Won’t be long before the woods are bursting with blooms. Some of the most spectacular are more than just pretty; they are the precursor of better things to come. That is, if you’re a savvy deer hunter, who thinks deer every time he is in the woods. These bright white and pink flowers mean wonderful whitetails munching on apples and pears and any other fruit that happens to grow in your hunting area. We all know that deer simply love apples, and pears and peaches and persimmons and just about any kind of fruit they can find. Fruit-bearing trees are real whitetail magnets in the fall and deer will work them until the last fruit has fallen.
Trouble is, fruit producers are not the easiest trees to find in the wild. Sure they stick out like a sore thumb in a front yard or town park, but in the wild they really can be very hard to identify. They are often overgrown and intertwined with other trees or cluttered by competing species. You really have to know your trees to pick them out of a full canopy of leaves and you can’t spot any apples or pears fruit until well into summer. By time they have colored up and started to drop, the deer will already be using them; that’s no time to hang a stand or be wandering around looking for fresh fruit to hunt over.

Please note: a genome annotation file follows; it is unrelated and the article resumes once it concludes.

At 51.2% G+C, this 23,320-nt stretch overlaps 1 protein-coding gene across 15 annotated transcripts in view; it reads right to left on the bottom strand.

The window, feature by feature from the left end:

Fall fruit producers are a cinch to find in spring. You are probably already out there anyway hunting sheds or calling gobblers, so throw a roll of orange surveyor’s flagging and start inventorying your fruit producers. They’ll be the ones with the bright white or pink blooms that stand out on the hillside across the valley. This is the time to identify the fruit-producing trees on your hunting property.
If you want to do something to help them along, you might go back with a saw in hand and prune them up a bit or remove some of the competing brush and trees. More on working with habitat for whitetails can be found at www.northcountrywhitetails.com.